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Re: Debian's problems

On Mon, Sep 13, 1999 at 11:51:41PM +0200, Juergen A. Erhard wrote:
> 'Anarchy' is obviously a very bad word for you.  But anarchy != chaos.
> At least not in my world.

I was thinking more along the lines of heat-death of the universe.
The natural way of things is to go into anarchy unless otherwise acted
upon; at least, this is the way I understand it.

> Don't forget that this is a bunch (ok, rather a horde ;-)[1] of
> volunteers.  Whips don't do good in that context (especially given the
> leanings of most hackers I know).

Of course not. We're not saying "Do this, and nothing else" - we are 
saying "Do this, to fulfill this, in addition to whatever else you're
doing, if you would."
>     Joe> 1) People need direction. Very few are good at leading, but
>     Joe> many people are good at following directions.
> There are a lot of sheep, yes... but 99% of the people in Free
> Software are not sheep (or they'd be using Windows).  So, I do *not*
> think that most Debian developers are "good at following directions".

I'm not suggesting that people are sheep. Far from it. I'm saying that
when it comes right down to it, people /don't want to make tough
decisions/, period. Particularly when it affects a lot of people.
It takes a special sort of masochist (the good kind!) to be able to 
make a very difficult decision and withstand criticism for it. That's
why we have elected (or otherwise) leaders; these are people who are
capable of making decisions which affect many.
Following the direction of another does not necessarily mean you are
mindlessly following. (That is a possibility, yes.)

>     Joe> 2) People need limits. If you give someone a centimetre, they
>     Joe> will take it, and anything else they can.
> *aarrrgggh* (I'm biting the wooden table I sit at... lucky for you I
>  don't have my flamethrower here)

Maybe this was out of line. I'm talking about people at large; perhaps
this doesn't apply to most (all?) Debian developers.

>     Joe> Right now, none of that's being done with Debian. It's not an
>     Joe> insurmountable task, either, putting this into our structure.
> Can you spell bureaucracy? (I hope I spelled that right ;-)

Not usually, but a spell checker comes in handy. =)

>     Joe> I really do think that it's a doable thing. It requires some
>     Joe> strong leadership, and some talented individuals, but we've
>     Joe> got that in spades.
> See, I don't have anything against leadership... but your
> understanding of "leadership" is obviously quite the kind of
> "leadership" that I hate.

I'm not suggesting, in any way, that someone declares what goes on.
But I am suggesting, rather strongly, that in order to give direction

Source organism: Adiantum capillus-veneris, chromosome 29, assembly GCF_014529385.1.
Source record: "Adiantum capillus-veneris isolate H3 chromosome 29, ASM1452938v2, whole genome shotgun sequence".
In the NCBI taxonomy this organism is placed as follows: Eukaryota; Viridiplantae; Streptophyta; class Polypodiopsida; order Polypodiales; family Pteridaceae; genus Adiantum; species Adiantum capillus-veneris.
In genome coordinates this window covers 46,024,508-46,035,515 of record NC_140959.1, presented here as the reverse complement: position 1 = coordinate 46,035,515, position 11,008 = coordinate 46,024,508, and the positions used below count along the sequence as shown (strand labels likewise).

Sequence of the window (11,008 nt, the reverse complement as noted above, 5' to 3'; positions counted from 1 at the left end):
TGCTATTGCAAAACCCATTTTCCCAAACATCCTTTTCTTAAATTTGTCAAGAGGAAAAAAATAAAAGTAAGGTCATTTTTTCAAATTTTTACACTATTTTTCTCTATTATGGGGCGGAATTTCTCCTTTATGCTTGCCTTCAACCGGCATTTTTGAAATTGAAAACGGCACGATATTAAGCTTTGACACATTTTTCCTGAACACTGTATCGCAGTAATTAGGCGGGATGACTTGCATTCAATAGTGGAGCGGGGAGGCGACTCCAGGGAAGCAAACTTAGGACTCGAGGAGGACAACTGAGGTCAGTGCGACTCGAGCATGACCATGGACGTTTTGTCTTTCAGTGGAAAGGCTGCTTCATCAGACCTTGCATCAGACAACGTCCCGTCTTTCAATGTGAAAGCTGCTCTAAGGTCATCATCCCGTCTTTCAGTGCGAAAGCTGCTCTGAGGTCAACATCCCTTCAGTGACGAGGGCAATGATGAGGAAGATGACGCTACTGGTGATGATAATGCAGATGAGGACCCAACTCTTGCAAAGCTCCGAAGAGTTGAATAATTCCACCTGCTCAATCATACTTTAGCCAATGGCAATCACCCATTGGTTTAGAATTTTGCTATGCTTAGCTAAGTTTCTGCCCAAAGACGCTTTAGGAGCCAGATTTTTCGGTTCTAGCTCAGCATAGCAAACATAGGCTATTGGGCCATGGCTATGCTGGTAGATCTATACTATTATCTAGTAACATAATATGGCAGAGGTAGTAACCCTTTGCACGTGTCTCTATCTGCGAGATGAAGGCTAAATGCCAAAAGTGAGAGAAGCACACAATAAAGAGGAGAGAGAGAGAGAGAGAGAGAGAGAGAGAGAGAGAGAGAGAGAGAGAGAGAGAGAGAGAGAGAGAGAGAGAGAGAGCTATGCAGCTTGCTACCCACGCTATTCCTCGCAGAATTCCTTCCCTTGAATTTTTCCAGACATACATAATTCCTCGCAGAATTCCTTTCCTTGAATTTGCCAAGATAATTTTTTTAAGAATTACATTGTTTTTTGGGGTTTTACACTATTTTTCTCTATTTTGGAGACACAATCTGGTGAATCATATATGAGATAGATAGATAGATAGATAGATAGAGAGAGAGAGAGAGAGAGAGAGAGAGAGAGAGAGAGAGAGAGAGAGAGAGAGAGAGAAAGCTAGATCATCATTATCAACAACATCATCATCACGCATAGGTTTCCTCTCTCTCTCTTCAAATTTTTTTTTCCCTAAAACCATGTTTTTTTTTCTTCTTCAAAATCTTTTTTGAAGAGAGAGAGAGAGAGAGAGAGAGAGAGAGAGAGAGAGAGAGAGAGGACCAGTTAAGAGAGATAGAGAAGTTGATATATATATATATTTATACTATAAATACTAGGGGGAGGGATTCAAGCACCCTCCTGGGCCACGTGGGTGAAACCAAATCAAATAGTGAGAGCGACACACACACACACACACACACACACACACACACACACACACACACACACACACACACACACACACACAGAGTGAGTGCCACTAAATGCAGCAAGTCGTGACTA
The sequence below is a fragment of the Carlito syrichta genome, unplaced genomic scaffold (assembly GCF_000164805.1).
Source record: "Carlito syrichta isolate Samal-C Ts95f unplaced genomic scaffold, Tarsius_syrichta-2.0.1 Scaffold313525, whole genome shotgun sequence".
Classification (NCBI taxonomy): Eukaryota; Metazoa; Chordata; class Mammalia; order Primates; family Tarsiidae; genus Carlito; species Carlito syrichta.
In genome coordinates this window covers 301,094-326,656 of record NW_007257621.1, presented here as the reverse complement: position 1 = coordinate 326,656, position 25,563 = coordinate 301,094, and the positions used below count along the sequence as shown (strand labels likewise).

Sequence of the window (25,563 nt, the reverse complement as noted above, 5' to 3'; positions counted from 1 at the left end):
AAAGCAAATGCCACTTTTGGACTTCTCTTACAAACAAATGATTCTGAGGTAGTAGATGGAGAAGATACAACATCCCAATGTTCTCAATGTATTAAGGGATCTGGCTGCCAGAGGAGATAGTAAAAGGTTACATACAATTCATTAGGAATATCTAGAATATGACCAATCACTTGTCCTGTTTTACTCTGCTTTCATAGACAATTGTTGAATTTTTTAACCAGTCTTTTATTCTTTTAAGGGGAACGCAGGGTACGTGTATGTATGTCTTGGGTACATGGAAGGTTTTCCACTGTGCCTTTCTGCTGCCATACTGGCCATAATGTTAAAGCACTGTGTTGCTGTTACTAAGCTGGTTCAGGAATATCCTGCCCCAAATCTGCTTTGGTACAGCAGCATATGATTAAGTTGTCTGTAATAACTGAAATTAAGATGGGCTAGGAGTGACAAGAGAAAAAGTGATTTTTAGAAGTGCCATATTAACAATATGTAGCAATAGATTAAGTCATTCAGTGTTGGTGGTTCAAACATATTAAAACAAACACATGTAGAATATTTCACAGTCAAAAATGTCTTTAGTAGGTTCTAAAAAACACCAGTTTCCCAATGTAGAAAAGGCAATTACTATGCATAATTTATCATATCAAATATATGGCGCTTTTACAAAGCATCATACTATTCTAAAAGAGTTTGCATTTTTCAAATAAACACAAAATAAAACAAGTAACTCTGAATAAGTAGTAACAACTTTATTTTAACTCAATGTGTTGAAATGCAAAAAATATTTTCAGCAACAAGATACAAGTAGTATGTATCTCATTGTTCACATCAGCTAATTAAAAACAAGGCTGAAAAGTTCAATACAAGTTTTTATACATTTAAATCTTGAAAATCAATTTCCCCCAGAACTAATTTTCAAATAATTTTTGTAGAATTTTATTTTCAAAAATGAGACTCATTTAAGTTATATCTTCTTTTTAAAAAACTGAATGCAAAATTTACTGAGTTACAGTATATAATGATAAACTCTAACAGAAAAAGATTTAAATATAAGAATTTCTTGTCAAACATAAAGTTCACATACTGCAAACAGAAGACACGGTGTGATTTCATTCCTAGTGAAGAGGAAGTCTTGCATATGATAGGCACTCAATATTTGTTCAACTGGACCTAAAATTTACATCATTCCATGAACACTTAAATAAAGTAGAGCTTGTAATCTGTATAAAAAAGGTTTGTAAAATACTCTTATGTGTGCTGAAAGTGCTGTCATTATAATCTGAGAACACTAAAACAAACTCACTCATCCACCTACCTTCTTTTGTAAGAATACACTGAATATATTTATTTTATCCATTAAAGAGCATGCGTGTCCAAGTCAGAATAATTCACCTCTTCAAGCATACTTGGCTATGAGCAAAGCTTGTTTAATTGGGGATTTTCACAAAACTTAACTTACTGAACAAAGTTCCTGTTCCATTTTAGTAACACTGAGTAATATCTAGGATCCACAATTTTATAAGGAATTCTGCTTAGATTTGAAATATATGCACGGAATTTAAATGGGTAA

to a large group, you have to be capable of sustaining criticism,
of making difficult decisions, and of sticking by your decisions when
you truly believe they're right. A group selects you as their leader
because they believe you can lead; therefore, you must /act/ as their 
leader. This doesn't mean that you tell them what to do, far from it;
it means you tell them what we, as a collective, need to achieve.

> Believe me Joe, you do not even begin to understand the mindset of the
> Free Software developer.[3]

Actually, I think I understand better than you think, only a couple
of misunderstandings spoiled the message I was trying to give.

> Bye, J
> [1] So one could say Debian is hoarding software ;-)

(or software developers ;)

> [2] I did my mandatory military service... and I learned to hate
> "command and obedience" (or however you translate "Befehl und
> Gehorsam"))
> [3] When I began my first real job a few years back, people told me [...]
> Because in my spare time, I can work on whatever I like, in whichever
> way I like, and can release whenever I like.  

That's part of being a Free Software developer (or packager, in many
of the Debian developers' cases.) That doesn't mean, though, that 
it's a free-for-all. You wouldn't suggest, for instance, that any
developer can, at any time, upload to stable; for the same reasons,
we can't do everything and anything we want when it comes to development.

I'm not proposing that Debian turn into a dictatorship; far from it.
I'm simply saying that in order to please everyone involved in Debian,
and still acheive the goals we've set out (or haven't, however the
case may be) that a few limitations (such as developers being strongly
encouraged to close their release-critical bugs in frozen before continuing
development in unstable) and the ability to say "This package/distribution/
what-have-you is complete" will make all the difference in the world. I don't
think that the proliferation of release-critical bugs right now is a problem;
if they are still there say, two or three weeks after we've frozen, and
are not showing signs of decreasing, /that's/ when we should worry.

> Then I understood why a
> lot of people even at the big companies, even after working 10 or more
> hours a day, did their own stuff in their spare time... and you
> *can't* command them around![4]
> [4] Sorry for such a long footnote... ;-)
Nested footnotes! I don't think I've seen that before. ;)

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